As I have shown a couple of times STRIDE Threat Models are a useful way to "see" your security architecture and communicate decisions. STRIDE Threat models can be improved by adding in the Attack Surface construct which further helps to refine the security architect's job of identifying and locating countermeasures.
Yesterday's post looked at using STRIDE+Attack Surface to analyze opportunities for improving REST security. As we can see there is a lot of territory to explore beyond "Firewalls + SSL" for Rest security architecture, and for that matter where REST is used in places like Mobile and Cloud applications.
|SAML||TLS w/ mutual authN|
|TLS w/ mutual authN|
|Repudiation||Audit logging||Audit logging||Audit logging|
|Secure Coding||TLS w/ mutual authN|
|Denial of Service||Availability||Availability||Availability|
|Elevation of Privilege||
STRIDE + Attack Surface combination is also helpful in analyzing Deployment security architecture. Let's take the case of Security Gateways. These tools can do many different things, as I described in the Security Gateway Buyer's Guide, and so using the STRIDE+ Attack Surface is a good starting point to identify what security services you would like the Gateway to be responsible for.
Let's start with Attack Surface, in a basic application deployment your Attack Surface could include
- Communication Channel: HTTP, TCP, JMS
- Method: URI namespace, Web services
- Data: XML, HTML, JSON, HTTP content
Network security might be able to offer a limited amount of security policy control to the Communication channel, but Network security (like firewalls) have zero ability to help protect against or detect threats at the Method and Data levels.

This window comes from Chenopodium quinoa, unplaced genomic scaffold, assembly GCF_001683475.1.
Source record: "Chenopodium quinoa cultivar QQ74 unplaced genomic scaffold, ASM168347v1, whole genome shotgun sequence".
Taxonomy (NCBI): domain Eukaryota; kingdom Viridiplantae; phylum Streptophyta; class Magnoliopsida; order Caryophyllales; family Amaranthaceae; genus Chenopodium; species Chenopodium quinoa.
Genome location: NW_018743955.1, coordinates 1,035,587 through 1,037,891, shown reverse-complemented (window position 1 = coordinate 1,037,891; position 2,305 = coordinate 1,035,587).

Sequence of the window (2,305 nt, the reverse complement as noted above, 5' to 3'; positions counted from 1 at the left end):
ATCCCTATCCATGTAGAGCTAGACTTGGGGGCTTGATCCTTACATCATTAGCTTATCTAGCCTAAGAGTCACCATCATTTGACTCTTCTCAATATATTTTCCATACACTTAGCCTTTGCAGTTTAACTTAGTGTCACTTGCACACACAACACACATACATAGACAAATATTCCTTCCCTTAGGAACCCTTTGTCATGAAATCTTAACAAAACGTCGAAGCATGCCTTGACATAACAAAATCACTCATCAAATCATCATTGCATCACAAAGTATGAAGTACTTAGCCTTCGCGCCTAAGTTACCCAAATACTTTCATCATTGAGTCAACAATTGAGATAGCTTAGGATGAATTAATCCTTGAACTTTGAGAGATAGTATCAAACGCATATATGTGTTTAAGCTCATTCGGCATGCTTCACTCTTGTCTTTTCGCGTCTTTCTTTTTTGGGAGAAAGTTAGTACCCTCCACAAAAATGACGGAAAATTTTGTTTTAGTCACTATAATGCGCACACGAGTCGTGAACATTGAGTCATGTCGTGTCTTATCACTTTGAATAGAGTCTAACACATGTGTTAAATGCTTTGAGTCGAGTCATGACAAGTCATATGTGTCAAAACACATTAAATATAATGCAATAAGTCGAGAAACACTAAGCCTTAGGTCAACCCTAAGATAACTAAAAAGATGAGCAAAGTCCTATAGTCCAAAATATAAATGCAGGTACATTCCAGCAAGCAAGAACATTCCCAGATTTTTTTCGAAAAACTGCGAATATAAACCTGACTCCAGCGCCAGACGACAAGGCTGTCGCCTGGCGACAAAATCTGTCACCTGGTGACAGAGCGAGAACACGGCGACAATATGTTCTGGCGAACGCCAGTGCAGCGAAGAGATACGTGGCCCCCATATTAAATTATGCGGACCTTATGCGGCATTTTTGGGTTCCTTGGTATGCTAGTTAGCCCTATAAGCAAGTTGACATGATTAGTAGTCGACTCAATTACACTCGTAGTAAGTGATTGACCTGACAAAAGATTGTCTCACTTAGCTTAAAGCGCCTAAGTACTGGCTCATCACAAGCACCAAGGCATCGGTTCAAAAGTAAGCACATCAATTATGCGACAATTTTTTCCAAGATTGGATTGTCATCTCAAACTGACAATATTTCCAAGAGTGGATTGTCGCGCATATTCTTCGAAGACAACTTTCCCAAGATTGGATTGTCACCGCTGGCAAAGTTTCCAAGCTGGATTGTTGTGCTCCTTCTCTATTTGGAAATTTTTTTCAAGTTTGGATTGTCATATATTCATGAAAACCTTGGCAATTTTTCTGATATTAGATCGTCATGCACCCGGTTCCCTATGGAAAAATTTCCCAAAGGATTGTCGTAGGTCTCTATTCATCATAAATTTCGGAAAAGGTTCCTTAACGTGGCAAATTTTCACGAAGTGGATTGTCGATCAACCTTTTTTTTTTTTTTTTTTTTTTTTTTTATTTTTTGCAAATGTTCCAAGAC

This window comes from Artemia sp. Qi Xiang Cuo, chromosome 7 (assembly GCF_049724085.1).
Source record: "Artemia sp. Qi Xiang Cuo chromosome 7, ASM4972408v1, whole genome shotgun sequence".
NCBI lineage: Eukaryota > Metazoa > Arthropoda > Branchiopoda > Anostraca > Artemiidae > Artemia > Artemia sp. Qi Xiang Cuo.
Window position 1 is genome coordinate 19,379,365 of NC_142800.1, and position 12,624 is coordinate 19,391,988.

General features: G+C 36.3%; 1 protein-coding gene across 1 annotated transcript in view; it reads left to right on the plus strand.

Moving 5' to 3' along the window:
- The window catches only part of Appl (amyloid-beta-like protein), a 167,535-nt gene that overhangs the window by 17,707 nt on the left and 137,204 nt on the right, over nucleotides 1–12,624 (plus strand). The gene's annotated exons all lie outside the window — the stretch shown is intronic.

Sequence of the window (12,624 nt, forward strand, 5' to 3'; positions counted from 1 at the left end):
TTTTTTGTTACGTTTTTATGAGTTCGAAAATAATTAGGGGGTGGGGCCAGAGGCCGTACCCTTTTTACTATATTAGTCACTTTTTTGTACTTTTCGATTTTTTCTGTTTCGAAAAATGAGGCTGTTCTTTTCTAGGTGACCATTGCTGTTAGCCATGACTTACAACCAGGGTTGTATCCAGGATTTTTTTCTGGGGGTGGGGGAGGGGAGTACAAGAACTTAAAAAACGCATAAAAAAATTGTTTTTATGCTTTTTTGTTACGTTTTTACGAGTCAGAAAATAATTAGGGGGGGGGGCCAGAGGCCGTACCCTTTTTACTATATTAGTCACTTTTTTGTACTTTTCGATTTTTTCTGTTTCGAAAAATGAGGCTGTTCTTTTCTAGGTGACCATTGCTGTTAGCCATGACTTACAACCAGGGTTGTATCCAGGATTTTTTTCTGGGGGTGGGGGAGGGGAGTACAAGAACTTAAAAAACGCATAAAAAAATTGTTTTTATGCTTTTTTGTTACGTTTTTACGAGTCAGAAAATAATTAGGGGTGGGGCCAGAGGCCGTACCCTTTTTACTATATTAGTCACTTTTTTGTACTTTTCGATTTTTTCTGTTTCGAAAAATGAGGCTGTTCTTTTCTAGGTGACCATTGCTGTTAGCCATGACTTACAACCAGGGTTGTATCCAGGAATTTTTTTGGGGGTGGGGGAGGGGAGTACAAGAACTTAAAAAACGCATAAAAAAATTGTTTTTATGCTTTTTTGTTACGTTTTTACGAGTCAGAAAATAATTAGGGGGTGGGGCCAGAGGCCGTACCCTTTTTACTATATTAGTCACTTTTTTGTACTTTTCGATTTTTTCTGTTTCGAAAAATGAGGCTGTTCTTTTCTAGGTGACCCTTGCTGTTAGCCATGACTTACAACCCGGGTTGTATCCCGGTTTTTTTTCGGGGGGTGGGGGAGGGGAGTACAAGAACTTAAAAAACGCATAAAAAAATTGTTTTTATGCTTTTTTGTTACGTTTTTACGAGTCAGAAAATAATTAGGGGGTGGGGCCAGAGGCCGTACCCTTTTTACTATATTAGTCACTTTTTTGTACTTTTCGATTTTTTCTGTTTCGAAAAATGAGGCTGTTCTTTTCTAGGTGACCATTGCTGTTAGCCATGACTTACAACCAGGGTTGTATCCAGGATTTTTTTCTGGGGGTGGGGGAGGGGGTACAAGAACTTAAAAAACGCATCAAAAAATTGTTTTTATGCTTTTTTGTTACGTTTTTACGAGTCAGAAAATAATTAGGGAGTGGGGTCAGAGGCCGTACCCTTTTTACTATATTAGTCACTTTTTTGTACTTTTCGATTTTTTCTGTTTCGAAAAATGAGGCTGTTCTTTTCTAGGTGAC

Let's take a simple case where you want an ESB to aggregate some data from various back end resources and publish those out to remote clients, for example mobile apps.
If you front end the ESB (Or other aggregator) out to the Mobile clients, you are not simply publishing the data and Web services to the Mobile world, you are publishing you entire Enterprise Attack Surface as well. Think about what is exposed if the Gateway is not there to mediate.
So Gateways are quite important because they can play a role across the entire Attack Surface, including
- Communication channel: proxy network protocols
- Method: access control, publish only authorized methods
- Data: content validation, encryption, and integrity services
These are all over and above what is doable with network security, and against its a quick sketch not a comprehensive list. But its important for security architect to think about where and how they want to defend.
Gateways can be usefully deployed to deal with many threats in the STRIDE model
- Spoofing through authentication services that extend to from the communication channel to the method to the message data level
- Tampering for communications and message data
- Repudiation through logging communications, method requests and message data
- Information Disclosure through encryption services, and content validation and encoding
- Denial of Service through availability services
- Elevation of Privilege through providing hardened interfaces, content validation and encoding and authorization services
So the Deployment model drives a lot of the reality as to where and how security can defend. If you push all these defenses back into your app not only do you have the Attack Surface-bloat problem, you also have the issue of affecting performance and performing the security checks in the same space as that which you are trying to defend. In other words by the time you spot the attack it may already be checkmate.
Consider the Hedgehog opening that Black is playing
In WIkipedia's wonderful description "Although Black's position is cramped, it has great latent energy", notice Black's layers of defense around its position.
Strategy matters a lot, opening positions in security architecture determine what moves are available to you later in the game and how well protected your resources are.